More than 1,900 city teachers let go by their principals because of budget cuts are still looking for new jobs this fall — and continue to receive salaries while they're assigned to work as subs and look for permanent positions within the school system.
Letting go of teachers for budget reasons has become an annual tradition in New York City, known as "excessing." This is the fifth consecutive year in which schools have had their budgets slashed. This year, individual schools lost an average of 2.4 percent of their city funds. Principals have responded by raising class sizes in order to let go of a teacher, or by moving librarians back to the classroom.
As many as 3,325 teachers were in the excess pool at its peak this summer, compared to 2,993 last summer — a figure that included more than 1,000 teachers who lost their jobs in previous years. But the total number of teachers still looking for work shrank to 1,940 by August 19, about the same number as this time last year.
It Could Have Been Worse
The teachers unions said it's not as bad as it feared.
"One potential reason could be that a larger-than-expected number of retirements and attrition could have created an unusual number of vacancies in schools," United Federation of Teachers spokesman Dick Riley said.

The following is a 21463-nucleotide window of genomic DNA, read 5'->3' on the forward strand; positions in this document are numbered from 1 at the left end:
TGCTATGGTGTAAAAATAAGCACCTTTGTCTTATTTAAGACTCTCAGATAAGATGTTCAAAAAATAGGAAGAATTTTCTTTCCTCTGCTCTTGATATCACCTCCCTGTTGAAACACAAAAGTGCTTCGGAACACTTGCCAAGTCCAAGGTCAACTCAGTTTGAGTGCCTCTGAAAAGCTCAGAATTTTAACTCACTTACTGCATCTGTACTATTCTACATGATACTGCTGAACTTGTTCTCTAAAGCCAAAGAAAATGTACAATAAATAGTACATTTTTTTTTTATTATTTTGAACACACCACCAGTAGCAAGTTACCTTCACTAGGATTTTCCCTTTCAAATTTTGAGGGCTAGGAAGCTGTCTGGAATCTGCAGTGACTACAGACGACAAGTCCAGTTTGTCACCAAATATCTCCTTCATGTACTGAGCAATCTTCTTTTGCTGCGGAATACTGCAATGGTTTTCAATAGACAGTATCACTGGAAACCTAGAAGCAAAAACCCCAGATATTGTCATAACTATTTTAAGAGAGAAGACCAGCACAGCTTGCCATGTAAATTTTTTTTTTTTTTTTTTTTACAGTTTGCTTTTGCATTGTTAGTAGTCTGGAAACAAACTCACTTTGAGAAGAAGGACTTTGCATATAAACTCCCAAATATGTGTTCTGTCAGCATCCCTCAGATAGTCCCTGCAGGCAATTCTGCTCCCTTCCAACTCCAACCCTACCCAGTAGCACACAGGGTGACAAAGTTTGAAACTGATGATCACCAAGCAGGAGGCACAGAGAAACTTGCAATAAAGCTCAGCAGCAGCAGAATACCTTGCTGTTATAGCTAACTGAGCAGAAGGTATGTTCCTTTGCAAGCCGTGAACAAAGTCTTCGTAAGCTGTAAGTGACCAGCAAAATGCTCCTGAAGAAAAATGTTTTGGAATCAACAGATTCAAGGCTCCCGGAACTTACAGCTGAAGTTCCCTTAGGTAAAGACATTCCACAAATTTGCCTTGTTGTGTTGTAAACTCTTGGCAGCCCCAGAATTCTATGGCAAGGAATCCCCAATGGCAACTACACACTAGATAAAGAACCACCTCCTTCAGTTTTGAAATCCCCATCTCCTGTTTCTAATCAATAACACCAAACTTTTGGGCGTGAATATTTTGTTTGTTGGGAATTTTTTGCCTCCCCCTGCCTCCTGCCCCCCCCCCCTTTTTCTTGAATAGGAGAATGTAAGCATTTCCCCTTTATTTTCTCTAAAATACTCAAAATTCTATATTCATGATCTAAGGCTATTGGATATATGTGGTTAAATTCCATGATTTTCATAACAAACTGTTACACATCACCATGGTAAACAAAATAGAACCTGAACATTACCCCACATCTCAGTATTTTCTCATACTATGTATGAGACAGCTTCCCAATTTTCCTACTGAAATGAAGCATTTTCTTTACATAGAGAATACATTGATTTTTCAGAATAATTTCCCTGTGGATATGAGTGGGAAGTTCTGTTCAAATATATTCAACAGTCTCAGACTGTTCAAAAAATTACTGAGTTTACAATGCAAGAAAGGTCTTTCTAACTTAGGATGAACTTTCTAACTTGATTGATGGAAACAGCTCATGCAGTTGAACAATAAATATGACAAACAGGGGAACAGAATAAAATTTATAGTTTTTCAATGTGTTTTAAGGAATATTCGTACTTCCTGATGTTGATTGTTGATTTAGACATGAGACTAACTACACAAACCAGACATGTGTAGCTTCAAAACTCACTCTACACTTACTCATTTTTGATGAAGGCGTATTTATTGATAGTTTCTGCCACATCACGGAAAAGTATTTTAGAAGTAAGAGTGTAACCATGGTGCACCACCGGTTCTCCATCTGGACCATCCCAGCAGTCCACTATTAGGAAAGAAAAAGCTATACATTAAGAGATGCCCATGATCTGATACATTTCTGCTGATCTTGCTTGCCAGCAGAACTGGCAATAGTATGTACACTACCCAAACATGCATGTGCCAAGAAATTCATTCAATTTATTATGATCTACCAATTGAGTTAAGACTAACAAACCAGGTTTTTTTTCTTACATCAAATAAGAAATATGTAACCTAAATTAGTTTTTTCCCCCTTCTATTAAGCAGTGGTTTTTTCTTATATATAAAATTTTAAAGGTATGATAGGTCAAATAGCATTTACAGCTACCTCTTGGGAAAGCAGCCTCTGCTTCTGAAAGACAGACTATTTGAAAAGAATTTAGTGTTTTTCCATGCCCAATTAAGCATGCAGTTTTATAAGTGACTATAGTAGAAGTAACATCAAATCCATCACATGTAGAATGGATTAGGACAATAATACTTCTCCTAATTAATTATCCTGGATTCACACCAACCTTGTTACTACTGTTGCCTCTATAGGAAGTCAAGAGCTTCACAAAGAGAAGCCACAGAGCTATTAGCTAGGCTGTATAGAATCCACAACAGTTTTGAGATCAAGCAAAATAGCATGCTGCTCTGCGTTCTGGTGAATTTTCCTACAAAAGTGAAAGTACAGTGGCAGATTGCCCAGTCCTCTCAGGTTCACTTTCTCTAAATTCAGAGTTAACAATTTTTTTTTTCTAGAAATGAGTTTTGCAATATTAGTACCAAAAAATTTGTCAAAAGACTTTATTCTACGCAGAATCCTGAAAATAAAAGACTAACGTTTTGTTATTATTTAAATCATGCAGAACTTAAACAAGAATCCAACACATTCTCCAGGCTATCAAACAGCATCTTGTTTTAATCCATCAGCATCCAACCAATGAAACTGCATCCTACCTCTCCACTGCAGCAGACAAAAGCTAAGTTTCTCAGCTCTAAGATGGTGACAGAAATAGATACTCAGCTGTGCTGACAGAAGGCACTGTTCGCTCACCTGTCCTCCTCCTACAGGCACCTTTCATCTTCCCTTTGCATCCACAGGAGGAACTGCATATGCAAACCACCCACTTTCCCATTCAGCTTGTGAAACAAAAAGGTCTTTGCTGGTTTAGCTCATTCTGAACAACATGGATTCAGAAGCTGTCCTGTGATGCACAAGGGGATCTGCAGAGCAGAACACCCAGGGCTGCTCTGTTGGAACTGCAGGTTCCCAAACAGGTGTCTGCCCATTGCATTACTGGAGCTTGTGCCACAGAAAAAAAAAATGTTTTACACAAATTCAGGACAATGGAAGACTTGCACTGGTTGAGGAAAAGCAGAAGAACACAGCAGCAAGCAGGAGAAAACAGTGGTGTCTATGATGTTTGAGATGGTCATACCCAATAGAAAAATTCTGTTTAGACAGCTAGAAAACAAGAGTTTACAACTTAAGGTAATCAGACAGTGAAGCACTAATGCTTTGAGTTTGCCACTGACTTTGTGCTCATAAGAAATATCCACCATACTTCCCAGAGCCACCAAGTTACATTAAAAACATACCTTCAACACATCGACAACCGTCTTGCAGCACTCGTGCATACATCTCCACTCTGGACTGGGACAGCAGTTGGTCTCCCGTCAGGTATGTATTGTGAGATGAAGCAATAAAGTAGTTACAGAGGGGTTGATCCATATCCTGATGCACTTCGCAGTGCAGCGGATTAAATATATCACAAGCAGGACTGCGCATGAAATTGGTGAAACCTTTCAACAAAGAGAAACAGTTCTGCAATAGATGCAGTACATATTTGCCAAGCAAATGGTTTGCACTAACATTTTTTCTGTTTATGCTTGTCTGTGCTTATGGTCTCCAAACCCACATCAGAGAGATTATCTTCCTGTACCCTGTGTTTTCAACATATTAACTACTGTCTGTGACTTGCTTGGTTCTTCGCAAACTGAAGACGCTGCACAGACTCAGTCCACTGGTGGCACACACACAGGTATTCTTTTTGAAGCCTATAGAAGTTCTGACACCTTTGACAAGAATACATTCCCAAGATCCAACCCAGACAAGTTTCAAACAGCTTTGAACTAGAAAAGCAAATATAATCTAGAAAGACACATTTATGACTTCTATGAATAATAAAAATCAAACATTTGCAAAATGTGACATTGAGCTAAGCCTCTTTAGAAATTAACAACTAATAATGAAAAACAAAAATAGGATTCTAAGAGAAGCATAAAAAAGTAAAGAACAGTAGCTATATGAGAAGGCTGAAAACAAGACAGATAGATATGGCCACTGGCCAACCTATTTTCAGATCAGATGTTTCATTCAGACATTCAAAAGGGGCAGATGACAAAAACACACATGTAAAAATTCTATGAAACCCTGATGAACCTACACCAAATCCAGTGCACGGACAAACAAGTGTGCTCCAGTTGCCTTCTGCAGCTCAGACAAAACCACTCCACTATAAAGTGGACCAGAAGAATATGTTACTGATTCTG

This allowed principals to pluck more teachers out of the excess pool, which is also called the Absent Teacher Reserve.
Mayor Michael Bloomberg has been lobbying to put a time limit on how long teachers can stay in the ATR pool if they don't find permanent jobs, because it costs the city about $100 million annually. As of August 19, 68 teachers have been in the ATR pool since 2006.
This year, as part of the deal to avoid any layoffs, the union agreed to give the Department of Education more flexibility in assigning teachers from the ATR pool to work as subs.
Other Positions Cut from Schools
The city expects to reassign 555 principals, assistant principals, guidance counselors, psychologists, social workers, attendance teachers and school secretaries to other positions because their principals couldn't afford to keep them on staff. There are no comparable figures for last year.
The city also has new estimates for how many non-teaching positions will be cut from schools this fall because the no-layoff pledge only applied to the teachers union.
It appears that a total of 777 positions were axed, including school aides, family workers, parent coordinators, health service aides, drivers and engineers.
Most of those come from District Council 37.